The soft purple spikes of tiny florets make for a punch of color in small bouquets and even dry well…somewhat like lavender the herb. Other varieties of the Liriope genus such as ‘Big Blue’ also make for beautiful cut stem specimens and the berries, with their deepest amethyst to eggplant blackness.

They are lovely in holiday décor. Just imagine those dark berries with fir, pine, and magnolia in some blue and white cache pots or jardinières…quite lovely indeed. As September rolls into October, the Southern landscape yields these spikes along the aforementioned perennials and annuals for arrangements a plenty.

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Image What cooking method can be more primal than roasting? When humans discovered fire, it was by roasting over an open pit. Today we simulate this method of indirect cooking in the oven, achieving the best taste by concentrating flavors, retaining interior moisture, and creating a beautiful brown exterior. In gastronomy-speak, this caramelization is known as the Maillard reaction, which is the basic chemical reaction all food undergoes when cooked. But the cavepeople didn't care how sugars reacted with amino acids, all they knew was that fire made things taste good.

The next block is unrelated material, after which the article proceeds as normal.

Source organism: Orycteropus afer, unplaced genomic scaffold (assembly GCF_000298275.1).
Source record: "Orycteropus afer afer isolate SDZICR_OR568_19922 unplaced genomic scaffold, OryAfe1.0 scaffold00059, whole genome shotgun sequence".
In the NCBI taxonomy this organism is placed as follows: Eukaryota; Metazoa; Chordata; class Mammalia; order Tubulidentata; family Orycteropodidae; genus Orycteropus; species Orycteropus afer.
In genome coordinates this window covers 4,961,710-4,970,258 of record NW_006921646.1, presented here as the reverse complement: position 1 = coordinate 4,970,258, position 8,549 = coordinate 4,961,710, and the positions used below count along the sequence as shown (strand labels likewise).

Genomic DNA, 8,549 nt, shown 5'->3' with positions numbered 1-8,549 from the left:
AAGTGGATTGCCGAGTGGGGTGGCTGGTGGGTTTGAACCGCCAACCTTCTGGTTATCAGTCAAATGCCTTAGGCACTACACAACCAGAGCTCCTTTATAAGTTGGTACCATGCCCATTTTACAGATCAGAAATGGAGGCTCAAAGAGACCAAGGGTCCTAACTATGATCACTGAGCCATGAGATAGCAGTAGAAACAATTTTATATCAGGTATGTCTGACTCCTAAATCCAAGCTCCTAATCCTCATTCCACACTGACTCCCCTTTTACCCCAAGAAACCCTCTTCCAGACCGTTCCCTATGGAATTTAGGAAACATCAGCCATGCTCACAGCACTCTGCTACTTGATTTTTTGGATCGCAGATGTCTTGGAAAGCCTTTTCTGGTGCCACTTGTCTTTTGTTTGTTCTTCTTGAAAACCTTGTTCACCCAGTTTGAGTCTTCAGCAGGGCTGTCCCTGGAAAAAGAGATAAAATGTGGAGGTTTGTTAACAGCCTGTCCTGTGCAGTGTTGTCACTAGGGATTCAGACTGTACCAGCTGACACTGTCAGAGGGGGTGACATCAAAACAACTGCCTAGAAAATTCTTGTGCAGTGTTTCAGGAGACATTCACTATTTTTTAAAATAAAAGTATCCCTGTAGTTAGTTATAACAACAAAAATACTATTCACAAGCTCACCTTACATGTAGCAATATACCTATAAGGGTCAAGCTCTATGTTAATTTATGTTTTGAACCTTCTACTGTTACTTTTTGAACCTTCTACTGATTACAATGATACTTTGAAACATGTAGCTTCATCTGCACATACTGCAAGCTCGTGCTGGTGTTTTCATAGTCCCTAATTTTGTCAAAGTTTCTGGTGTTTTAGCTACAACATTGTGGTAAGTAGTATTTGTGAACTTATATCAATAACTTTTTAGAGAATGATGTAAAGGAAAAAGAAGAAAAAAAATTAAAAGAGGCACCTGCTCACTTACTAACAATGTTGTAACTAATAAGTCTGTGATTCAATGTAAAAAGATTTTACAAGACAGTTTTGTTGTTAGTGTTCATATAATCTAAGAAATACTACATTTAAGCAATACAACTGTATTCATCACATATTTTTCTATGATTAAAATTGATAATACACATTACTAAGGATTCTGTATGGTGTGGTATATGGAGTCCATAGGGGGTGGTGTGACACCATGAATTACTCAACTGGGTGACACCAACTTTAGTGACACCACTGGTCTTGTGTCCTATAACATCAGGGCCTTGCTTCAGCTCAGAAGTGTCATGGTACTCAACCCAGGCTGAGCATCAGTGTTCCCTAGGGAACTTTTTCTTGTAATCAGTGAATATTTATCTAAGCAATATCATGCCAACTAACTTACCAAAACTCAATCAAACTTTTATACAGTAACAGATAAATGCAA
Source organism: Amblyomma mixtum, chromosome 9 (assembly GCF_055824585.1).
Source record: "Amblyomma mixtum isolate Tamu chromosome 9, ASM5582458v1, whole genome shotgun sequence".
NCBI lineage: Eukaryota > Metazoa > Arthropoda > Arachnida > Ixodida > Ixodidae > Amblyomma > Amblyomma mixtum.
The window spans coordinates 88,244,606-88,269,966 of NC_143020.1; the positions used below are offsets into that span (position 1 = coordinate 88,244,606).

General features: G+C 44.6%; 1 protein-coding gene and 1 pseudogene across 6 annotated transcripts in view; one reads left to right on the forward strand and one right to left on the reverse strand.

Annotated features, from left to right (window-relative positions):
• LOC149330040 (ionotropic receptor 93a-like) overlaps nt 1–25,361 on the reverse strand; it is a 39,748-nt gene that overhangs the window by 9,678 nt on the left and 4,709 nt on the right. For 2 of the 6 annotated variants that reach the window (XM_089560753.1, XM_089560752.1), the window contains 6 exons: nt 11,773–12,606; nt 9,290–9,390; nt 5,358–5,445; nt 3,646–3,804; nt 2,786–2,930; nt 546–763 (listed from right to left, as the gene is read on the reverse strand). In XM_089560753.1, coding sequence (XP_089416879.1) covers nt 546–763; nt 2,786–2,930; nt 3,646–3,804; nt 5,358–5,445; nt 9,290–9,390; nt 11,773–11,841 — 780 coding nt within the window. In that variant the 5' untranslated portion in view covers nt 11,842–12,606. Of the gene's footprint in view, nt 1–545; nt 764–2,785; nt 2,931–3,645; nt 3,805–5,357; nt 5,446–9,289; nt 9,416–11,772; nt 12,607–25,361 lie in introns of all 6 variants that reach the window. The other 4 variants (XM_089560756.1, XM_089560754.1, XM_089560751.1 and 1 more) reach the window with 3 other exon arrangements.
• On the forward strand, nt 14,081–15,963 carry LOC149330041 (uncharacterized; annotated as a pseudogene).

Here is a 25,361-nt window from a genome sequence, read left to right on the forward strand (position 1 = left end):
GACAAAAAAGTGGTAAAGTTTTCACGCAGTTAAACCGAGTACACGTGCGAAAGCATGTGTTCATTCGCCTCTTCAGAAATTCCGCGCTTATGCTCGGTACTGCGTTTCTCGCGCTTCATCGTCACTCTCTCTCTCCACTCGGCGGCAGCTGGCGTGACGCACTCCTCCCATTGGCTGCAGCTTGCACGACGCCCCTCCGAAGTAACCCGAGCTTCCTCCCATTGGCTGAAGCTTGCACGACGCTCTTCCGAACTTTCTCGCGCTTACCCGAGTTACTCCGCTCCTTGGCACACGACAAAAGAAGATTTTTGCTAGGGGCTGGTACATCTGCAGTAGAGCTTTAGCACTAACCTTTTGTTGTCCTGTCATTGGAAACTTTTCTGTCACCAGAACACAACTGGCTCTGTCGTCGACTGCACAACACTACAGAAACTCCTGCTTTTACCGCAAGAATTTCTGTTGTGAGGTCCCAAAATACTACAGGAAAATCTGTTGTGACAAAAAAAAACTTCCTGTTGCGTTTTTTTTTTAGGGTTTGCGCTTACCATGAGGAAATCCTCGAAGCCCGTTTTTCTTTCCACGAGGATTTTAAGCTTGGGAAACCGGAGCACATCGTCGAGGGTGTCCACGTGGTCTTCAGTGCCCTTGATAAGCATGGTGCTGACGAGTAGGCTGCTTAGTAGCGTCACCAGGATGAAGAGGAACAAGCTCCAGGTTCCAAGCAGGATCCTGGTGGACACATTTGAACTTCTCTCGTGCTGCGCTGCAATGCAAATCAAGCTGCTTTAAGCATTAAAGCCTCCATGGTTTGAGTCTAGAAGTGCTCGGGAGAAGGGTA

I often roast almost anything during the autumn months. Once October comes, roasting is my favorite activity. Meats are of course among the favorite items to roast. Just think of a luscious roast chicken or roast beef. But many seem to forget that pork and vegetables also make wonderful roasts.

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Sweet-Potato-and-SweeTango-Apple-Soup-cupsLet me start by saying, my family is kind of into apples. There is rarely a time I go to the grocery store and don't have to replenish our stash of this amazing superfruit. It's so nice to have a snack everyone loves, is low in calories and full of vitamin C. A perfect in-between meals nibble as far as I'm concerned.